360 Degree 08 Mar 2021 Women's Special ...

Women's Special | Gender equality has improved, says BJP's DK Aruna

DECCAN CHRONICLE. | L. VENKAT RAM REDDY
Published Mar 8, 2021, 1:27 am IST
Updated Mar 8, 2021, 1:27 am IST
The 'firebrand leader' in Telugu politics was a minister in the Y.S. Rajasekhar Reddy and K. Rosaiah Cabinets
D.K. Aruna. (Image: Twitter/@Pankajamunde)
 D.K. Aruna. (Image: Twitter/@Pankajamunde)

D.K. Aruna is known as a 'firebrand leader' in Telugu politics. Hailing from a political family, she is a three-time MLA from Gadwal in erstwhile Mahbubnagar district and a minister in the Y.S. Rajasekhar Reddy and K. Rosaiah Cabinets and is currently vice-president of the BJP.

Women tend to have a more cooperative, participatory style of leadership. Men tend to have more of a command and control style. Men are more task-oriented and overbearing, while women are more democratic, she says in an exclusive interview to mark International Women’s Day. Excerpts:

 

How do you assess the level of empowerment of women in society today? How patriarchal is Indian politics?

One should admit that Indian politics is male-dominated. Though attempts are being made to empower women in politics by extending reservations to women in local bodies, we see several instances of husbands of these women leaders calling the shots from behind, attending official meetings and taking decisions on their behalf. This is unfortunate. However, one should also admit that the situation has improved a lot for women in politics now.

 

Though women voters are coming out in large numbers to cast their votes and they outnumber men in a few constituencies, politics is still not a preferred option for the majority. A vast majority of women needs to seek permission from their husband or senior family members to attend to political activities.

What progress have you seen on gender equality in your life and work? What challenges did you face?

The practice of gender equality has improved a lot over the years. When I was a girl in the 1960s and a young woman in the 1970s, the mindset of most men or even society was that a woman should be confined to the home and she must take care of her husband, children and family members. The argument was that there was no need for women to pursue higher education or a career. This mindset has changed especially since the 1990s when economic liberalistion policies were introduced. Women are competing with men in all sectors, pursuing higher education and attaining top positions in society. As a woman leader, I faced several problems. Male leaders maintain a huge base of followers and they move around in big groups and create a bigger impact. Women leaders remain isolated as the participation of women in politics is still very low. That way, women will be at a disadvantage over men. But the situation is slowly changing for the better. There is increased participation of women in politics.

 

Is there any significant difference in the leadership of men and women? Why do we need more women in leadership?

Women tend to have a more cooperative, participatory style of leadership. Men tend to have more of a command and control style. Men are more task-oriented and overbearing, while women are more democratic. There is need for more women in leadership as this increases diversity. Some surveys also revealed that firms that increased the number of female partners at top management level saw more of profits.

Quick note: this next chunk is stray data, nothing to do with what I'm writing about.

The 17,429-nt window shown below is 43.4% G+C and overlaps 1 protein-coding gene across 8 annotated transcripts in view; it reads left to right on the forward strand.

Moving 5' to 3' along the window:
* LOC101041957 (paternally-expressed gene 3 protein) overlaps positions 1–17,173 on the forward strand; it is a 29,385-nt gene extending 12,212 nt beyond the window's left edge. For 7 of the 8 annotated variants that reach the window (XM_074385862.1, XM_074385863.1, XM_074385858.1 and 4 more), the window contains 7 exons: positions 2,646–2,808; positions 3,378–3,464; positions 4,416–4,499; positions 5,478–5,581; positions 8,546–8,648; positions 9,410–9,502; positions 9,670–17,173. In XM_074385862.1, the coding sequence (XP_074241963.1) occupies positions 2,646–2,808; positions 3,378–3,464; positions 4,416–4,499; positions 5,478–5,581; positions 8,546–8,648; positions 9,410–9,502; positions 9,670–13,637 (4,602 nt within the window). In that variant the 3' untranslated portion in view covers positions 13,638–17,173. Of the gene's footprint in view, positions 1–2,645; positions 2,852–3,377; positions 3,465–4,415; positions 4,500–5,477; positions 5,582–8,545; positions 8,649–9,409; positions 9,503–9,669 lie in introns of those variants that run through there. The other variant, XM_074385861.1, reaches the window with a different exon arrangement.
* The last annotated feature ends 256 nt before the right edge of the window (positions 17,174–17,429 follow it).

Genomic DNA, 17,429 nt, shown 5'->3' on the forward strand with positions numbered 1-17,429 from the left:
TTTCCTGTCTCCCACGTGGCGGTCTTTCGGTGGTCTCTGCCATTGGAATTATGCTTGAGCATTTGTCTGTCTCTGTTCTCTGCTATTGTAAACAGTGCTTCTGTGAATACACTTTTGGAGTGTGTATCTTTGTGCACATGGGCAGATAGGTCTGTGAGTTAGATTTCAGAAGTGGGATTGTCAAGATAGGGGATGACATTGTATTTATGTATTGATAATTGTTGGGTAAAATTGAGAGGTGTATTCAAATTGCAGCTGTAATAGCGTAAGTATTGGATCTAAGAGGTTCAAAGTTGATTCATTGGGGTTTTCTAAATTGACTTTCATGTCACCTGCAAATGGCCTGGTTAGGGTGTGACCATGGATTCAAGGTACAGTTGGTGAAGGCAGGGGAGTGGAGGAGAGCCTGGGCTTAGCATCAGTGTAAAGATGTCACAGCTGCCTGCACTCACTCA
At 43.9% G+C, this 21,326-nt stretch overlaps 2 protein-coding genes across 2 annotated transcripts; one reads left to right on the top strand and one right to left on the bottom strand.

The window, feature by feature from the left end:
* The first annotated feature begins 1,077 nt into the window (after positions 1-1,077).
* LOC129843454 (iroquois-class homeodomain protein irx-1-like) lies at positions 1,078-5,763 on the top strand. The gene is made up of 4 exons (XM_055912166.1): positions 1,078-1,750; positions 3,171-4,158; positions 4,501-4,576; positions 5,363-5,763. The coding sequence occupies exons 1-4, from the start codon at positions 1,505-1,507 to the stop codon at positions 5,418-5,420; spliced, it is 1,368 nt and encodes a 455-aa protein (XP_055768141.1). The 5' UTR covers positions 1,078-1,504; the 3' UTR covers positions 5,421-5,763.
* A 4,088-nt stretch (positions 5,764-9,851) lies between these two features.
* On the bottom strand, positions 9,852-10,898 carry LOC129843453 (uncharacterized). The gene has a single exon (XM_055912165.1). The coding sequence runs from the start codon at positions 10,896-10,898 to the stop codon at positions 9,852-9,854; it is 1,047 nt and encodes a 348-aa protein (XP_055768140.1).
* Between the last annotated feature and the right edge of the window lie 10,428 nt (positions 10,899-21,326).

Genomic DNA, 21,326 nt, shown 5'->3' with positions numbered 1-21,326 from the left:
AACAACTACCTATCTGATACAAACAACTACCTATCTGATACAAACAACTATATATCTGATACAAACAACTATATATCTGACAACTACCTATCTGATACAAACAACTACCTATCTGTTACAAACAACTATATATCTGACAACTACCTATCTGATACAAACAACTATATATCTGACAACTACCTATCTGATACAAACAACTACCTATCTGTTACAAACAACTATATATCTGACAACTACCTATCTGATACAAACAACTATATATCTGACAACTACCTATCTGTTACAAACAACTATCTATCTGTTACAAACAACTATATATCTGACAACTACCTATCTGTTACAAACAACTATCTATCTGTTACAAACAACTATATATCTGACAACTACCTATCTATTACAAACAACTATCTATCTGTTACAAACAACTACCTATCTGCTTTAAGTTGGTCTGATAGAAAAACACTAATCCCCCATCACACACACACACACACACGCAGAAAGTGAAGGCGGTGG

Why haven’t women achieved equality, despite legislation in place regarding gender pay parity?

 

Gender equality could not be achieved fully despite the governments introducing several legislations over the years. These were never implemented in their true letter and spirit. Most of these remain on paper. The Equal Remuneration Act, 1976 of India (ERA) prohibits differential pay to men and women workers for performing the same work. Although India has come a long way in addressing the issue of pay equity, there is more to do. The principle of equal pay for equal work needs to be strongly advocated and promoted by the government. This should be supported by strong wage policies and strict implementation of the existing anti-disparity laws. Since pay disparity is also noticed in the unorganised sector, it is imperative to conduct regular awareness programmes among the workers, enlightening them about their rights. Additionally, efforts need to be made by the government to formalise the unorganised/informal sector by framing effective wage policies applicable to them and implementing them.

 

How should women succeed in a male-dominated environment?

You don't need to have a leadership title to be considered a leader in your office or anywhere. Whatever your position, find a leadership role you can excel in — whether it's heading a key initiative, solving problems and resolving conflict, or calm decision making in a crisis — and push yourself to be the go-to person for those situations.

If your communication style is a bit weak, practise being assertive. Many times, women take on the role of the pleaser in an attempt to get noticed. It's nice to be nice, but trying to at all times to please others won't get you anywhere.

 

Your inspirations in life?

Indira Gandhi in my initial days. She broke India's political glass ceiling and became one of the most powerful and longest-serving Prime Ministers. I was also inspired by J. Jayalalithaa, who made it big in politics despite the odds. I admired Sushma Swaraj. I also have great respect for Nirmala Sitharaman, who made her own mark as the first full-time female finance minister as well as the first full-time defense minister.

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